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Infante in the film Full Speed Ahead (1951)
Pedro Infante Cruz
18 November 1917
|Died||15 April 1957 (aged 39)|
Mérida, Yucatán, Mexico
|Cause of death||Plane crash|
|Spouse(s)||Maria Luisa Leon (1937-1942)|
Irma Dorantes (1953-1957 his death)
|Children||Guadalupe Infante López, Graciela Margarita, Pedro Infante, Jr., Guadalupe Infante Torrentera, Irma Infante|
Pedro Infante Cruz (Spanish: [ˈpeðɾo iɱˈfante]; 18 November 1917 – 15 April 1957) was a Mexican actor and singer. Hailed as one of the greatest actors of the Golden Age of Mexican cinema, he is considered an idol among Latin American people. He along with Jorge Negrete and Javier Solís were styled as the Tres Gallos Mexicanos ("Three Mexican Roosters"). Infante was born in Mazatlán, Sinaloa, but raised in nearby Guamúchil. He died on 15 April 1957 in Mérida, Yucatán, in a plane crash during a flight en route to Mexico City, after an engine failed on takeoff. His remains were later identified by a bracelet found.
His film career began in 1939 with him appearing in more than 60 films - 30 of them with his brother Ángel Infante, and starting in 1943 he recorded about 350 songs. For his performance in the movie Tizoc, he was awarded the Silver Bear for Best Actor at the 7th Berlin International Film Festival.
Childhood and early career
Pedro Infante was the son of Delfino Infante García (24 December 1880 – 17 March 1955), who played the double bass in a band, and Maria del Refugio Cruz Aranda. He was the third of fifteen children, of whom nine survived. Although the Infante Cruz family stayed for some time at Mazatlán, in early 1919 they moved to Guamúchil. In 1920 they moved to El Rosario, Sinaloa. As a teen, Infante showed talent and affection for music. He managed to learn strings, wind, and percussion instruments in a short time.
His wife, María Luisa León, who died of cardiac arrest on 27 October 1978, was somewhat well-off, economically. According to her memoir Pedro Infante en la intimidad conmigo (1961) (Pedro Infante in intimacy with me), she convinced him of the need to move to Mexico City where they would find opportunities for this talented young man.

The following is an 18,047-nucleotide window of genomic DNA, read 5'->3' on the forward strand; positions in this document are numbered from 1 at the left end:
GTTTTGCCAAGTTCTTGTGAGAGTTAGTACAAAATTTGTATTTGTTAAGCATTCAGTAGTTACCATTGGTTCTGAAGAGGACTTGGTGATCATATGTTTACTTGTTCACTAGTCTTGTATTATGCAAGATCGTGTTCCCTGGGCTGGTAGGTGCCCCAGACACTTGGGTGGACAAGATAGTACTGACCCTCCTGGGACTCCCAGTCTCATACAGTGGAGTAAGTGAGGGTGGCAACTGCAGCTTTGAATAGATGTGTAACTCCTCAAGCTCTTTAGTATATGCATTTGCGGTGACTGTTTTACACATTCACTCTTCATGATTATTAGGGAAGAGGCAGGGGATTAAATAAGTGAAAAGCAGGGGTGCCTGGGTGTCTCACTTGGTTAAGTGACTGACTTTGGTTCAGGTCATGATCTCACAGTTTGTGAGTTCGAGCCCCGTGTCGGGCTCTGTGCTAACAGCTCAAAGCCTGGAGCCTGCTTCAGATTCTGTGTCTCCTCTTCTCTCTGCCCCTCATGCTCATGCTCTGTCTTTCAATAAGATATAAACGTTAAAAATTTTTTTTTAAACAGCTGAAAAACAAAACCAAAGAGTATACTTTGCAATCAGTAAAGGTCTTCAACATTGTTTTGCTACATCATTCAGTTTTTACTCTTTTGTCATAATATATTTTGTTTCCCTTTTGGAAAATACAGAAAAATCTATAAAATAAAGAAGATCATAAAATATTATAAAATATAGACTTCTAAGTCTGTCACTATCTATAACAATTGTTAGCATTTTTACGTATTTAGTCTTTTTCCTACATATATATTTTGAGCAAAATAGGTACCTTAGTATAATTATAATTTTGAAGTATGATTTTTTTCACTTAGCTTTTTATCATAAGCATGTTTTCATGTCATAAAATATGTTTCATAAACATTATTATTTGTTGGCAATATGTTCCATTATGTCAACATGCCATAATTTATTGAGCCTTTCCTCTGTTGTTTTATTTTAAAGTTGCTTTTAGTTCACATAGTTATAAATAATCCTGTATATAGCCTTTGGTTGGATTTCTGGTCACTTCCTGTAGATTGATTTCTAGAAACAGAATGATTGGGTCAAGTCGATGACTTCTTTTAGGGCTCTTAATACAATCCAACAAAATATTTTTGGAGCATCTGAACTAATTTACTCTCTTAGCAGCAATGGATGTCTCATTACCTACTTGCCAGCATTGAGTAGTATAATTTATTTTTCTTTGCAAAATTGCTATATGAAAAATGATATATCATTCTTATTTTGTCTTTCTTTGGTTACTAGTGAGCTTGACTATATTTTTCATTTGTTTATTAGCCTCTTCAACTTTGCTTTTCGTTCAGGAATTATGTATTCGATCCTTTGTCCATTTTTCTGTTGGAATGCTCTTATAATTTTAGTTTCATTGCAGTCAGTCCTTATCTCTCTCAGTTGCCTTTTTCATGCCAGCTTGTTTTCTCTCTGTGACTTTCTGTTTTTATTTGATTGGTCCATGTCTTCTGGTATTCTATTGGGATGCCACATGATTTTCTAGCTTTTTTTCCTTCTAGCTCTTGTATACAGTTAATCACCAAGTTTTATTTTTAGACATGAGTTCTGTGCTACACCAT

In Mexico City, he sang the songs of composers including Alberto Cervantes, José Alfredo Jiménez, Cuco Sánchez, Tomás Méndez, Rubén Fuentes, (some of the most renowned composers from the Golden Age of Mexican Cinema) Salvador Flores Rivera (Chava Flores) (better known for his humorous songs), René Touzet and others. His first musical recording El Soldado Raso (The Private) was made on 19 November 1943, for the Peerless Records Company. Infante first appeared as an extra in the movie En un Burro Tres Baturros (Three Men from Aragon on a Donkey), or the more correct and succinct transliteration, “Three Baturros on a Burro”. His career as an actor in leading roles started with La Feria de Las Flores (The Fair of Flowers), literally translated as "The Flower Carnival," in 1943. In that same year, a friend and neighbor of Infante's wife, Carmen Barajas Sandoval, offered to introduce them to Jorge Negrete, a singer whom he admired. Barajas, who knew people in the business as she was the aunt of the child actress Angélica María, worked then at The Sindicat of Workers of the Movies Production, S.T.P.C. (Workers of the Cinematographic Production Union). She succeeded in convincing Negrete to recommend Infante to the producer Ismael Rodríguez, and others. As a result, he was invited to appear in different pictures, such as Vuelve el Ametralladora (The Machine Gun Returns)
While married to María Luisa León, Infante met the dancer Lupita Torrentera Bablot (b. 2 November 1931), with whom he had three children: Graciela Margarita (26 September 1947 – 20 January 1949, poliomyelitis), Pedro Infante Jr. (31 March 1950 – 1 April 2009, pneumonia), and Guadalupe Infante Torrentera (b. 3 October 1951). Irma Infante (b. 27 March 1955) was born from his marriage to young actress Irma Dorantes.